The roads deteriorated from the reasonably well paved 1A national highway to some seriously pot holed dirt tracks as we wound our way through the farm lands and the mountains. I was originally most concerned about the large hole in the floor of the bus, but quickly lost interest in that as we started into the hills and started hearing some truly unnatural noises coming out from under the hood and inside the gearbox. There was more than one occasion that I'm sure we could have got out and walked up the hills quicker, but eventually we arrived in the city of Dalat. The books describe Dalat as the capital of French Indochina in days gone by and we can see a little bit of Europe in the architecture as we drive through town. We only have a few hours, so we store our bags and grab a map and go on a walking tour, heading straight for Saturday market. I am sure it was busier earlier in the morning, but it was still a feast for the senses as we wandered through the indoor and outdoor sections. We grabbed some lunch of giant bowls of Pho which with a big tip was still less than two dollars and very delicious. We experimented a little heavily with the "sambal" that was on our table, the hot pepper condiment left us tasting lunch well into the late afternoon. The locals were very pleasant, not at all pushy, when they offered us everything from chicken and coconuts to all day driving tours for the next day. We skipped any purchasing though as we had an idea of the shopping that we would be doing at our final destination, by 3 o'clock we were in a taxi bound for the airport and on our way to Hoi An.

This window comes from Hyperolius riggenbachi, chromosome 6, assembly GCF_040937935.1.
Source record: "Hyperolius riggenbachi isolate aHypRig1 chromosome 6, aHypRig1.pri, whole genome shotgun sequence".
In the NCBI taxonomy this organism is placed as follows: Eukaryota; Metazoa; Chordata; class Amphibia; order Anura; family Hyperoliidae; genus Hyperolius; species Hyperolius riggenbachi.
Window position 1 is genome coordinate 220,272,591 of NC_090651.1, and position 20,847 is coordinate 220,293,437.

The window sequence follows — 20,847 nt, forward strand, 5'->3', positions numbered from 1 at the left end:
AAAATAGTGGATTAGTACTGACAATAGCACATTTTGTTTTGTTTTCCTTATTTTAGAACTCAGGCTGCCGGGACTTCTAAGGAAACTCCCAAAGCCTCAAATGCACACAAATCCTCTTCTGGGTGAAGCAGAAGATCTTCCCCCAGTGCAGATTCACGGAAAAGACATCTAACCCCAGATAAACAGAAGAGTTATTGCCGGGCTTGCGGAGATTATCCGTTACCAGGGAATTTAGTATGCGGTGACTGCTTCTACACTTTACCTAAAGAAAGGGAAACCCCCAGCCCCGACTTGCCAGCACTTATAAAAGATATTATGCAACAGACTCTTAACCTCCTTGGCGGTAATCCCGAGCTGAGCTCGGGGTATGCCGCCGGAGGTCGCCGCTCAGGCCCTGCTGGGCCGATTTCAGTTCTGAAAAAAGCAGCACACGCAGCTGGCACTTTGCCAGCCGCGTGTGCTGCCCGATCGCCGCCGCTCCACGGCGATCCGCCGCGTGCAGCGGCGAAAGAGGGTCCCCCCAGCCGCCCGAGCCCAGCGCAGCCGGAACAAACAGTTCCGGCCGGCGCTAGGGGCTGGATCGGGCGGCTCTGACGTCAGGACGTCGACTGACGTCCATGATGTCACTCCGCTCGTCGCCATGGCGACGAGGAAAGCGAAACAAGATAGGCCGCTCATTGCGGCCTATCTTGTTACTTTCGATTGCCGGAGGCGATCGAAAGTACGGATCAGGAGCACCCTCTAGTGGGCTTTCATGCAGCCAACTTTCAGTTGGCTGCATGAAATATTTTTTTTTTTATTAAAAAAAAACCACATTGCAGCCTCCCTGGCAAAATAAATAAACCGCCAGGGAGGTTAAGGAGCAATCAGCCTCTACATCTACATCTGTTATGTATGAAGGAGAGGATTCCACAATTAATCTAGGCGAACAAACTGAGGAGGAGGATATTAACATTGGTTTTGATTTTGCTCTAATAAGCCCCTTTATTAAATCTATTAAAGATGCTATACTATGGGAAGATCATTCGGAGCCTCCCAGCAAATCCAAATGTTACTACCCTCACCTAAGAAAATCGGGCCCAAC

The airport was 35kms out of town and looked a little out of place, a shiny new facility in the middle of farmland, on the edge of the hills. I guess tourism is going well here, or maybe communism is the way to go, they even have free wifi at every airport in this country...why can't they do that in North America??